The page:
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Howie Roseman honored for his tremendous offseason

As the Eagles practiced on Thursday afternoon, just a few days before hosting the NFC Championship Game at Lincoln Financial Field, vice president of football operations Howie Roseman stood next to owner Jeff Lurie and watched the team he created. 

Of the 53 members on the Eagles' roster heading into this championship game, 25 weren't on the active roster last season. Roseman had a very busy offseason, molding the Eagles into a Super Bowl contender. 

For his efforts, the 42-year-old Roseman, who began with the Eagles as an intern in 2000, has been named the NFL Executive of the Year by the Pro Football Writers of America. 

Roseman helped turn over a roster that went 7-9 last season into a team that went 13-3, earning the first-overall seed in the NFC. He built the team with enough depth to survive major injuries to Carson Wentz, Jason Peters, Darren Sproles, Jordan Hicks, Chris Maragos and Caleb Sturgis.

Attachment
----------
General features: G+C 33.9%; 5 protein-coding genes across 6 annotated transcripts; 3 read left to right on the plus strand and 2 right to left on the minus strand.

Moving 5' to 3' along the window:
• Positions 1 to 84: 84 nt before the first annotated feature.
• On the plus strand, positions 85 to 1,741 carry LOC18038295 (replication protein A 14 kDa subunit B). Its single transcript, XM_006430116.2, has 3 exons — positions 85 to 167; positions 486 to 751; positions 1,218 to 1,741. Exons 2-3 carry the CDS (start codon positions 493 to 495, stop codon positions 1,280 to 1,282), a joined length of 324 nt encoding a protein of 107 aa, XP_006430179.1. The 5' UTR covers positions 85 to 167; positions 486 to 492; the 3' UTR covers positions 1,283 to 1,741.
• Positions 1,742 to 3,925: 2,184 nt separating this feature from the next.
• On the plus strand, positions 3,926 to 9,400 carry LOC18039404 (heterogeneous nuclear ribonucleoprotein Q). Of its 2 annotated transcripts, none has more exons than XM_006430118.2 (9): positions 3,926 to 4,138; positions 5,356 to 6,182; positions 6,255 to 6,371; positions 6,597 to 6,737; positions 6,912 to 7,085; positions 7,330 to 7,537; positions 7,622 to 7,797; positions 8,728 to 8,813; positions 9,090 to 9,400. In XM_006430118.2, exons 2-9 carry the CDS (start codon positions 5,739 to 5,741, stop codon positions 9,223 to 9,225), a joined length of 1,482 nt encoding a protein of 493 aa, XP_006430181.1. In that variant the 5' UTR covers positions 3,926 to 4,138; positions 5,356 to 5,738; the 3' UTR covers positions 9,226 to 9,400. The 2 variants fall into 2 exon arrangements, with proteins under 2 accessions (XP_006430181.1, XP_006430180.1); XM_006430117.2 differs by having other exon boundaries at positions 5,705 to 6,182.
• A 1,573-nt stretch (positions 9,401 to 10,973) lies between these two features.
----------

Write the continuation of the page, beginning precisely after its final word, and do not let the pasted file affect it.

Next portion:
Never afraid to make a trade, Roseman came back from his time away from football operations more aggressive than ever. He claims his year away from GM duties while Chip Kelly took over was both humbling and eye-opening. 

For this season, Roseman traded 25 spots in the third round to bring in veteran defensive tackle Tim Jernigan, traded away Jordan Matthews and a pick to bring in cornerback Ronald Darby and pulled the trigger on a midseason move to bring in Pro Bowl running back Jay Ajayi. 

In free agency, he signed Alshon Jeffery, Chris Long, LeGarrette Blount, Nick Foles, Patrick Robinson and Chance Warmack. He brought in several of those players on one-year prove-it deals, and for the most part, the team has gotten more than their money's worth out of them. 

He also helped hire VP of player personnel Joe Douglas to revamp the scouting department. That hire of a top personnel man was one of the conditions when Lurie reinstated Roseman to power following Kelly's dismissal. 

Roseman and Douglas spearheaded drafting a class that included Derek Barnett in the first round, an injured Sidney Jones in the second and some other contributors in the next five rounds. 

Aside from just bringing players in, Roseman has been able to manipulate the salary cap better than anyone in the league. It's been a strength of his since his arrival in Philly, so that should be no surprise. 

You could actually argue that Roseman's 2016 was more impressive. That's when he laid the groundwork for this playoff season by moving up and drafting Carson Wentz. But 2017 is when it all came together.